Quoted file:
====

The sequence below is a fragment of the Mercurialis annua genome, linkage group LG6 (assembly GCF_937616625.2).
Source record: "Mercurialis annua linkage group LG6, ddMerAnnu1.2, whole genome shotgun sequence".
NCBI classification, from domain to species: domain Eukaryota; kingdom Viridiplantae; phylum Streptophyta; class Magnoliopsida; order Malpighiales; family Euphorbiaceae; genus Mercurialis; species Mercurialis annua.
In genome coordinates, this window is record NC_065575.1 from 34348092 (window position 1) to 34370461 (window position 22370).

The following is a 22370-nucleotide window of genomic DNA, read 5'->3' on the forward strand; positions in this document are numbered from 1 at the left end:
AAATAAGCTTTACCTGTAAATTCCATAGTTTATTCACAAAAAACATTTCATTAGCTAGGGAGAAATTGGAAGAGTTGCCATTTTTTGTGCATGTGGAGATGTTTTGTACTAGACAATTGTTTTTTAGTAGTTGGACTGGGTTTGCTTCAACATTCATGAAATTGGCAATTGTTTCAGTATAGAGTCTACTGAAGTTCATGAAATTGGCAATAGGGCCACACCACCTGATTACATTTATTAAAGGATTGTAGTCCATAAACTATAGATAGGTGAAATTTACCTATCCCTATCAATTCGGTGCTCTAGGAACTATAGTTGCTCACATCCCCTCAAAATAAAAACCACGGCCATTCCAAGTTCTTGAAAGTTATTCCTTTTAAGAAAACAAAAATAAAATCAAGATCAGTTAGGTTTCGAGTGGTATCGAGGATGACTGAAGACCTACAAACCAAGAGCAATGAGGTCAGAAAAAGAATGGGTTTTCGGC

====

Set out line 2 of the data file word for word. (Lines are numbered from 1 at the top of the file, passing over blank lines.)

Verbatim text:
Source record: "Mercurialis annua linkage group LG6, ddMerAnnu1.2, whole genome shotgun sequence".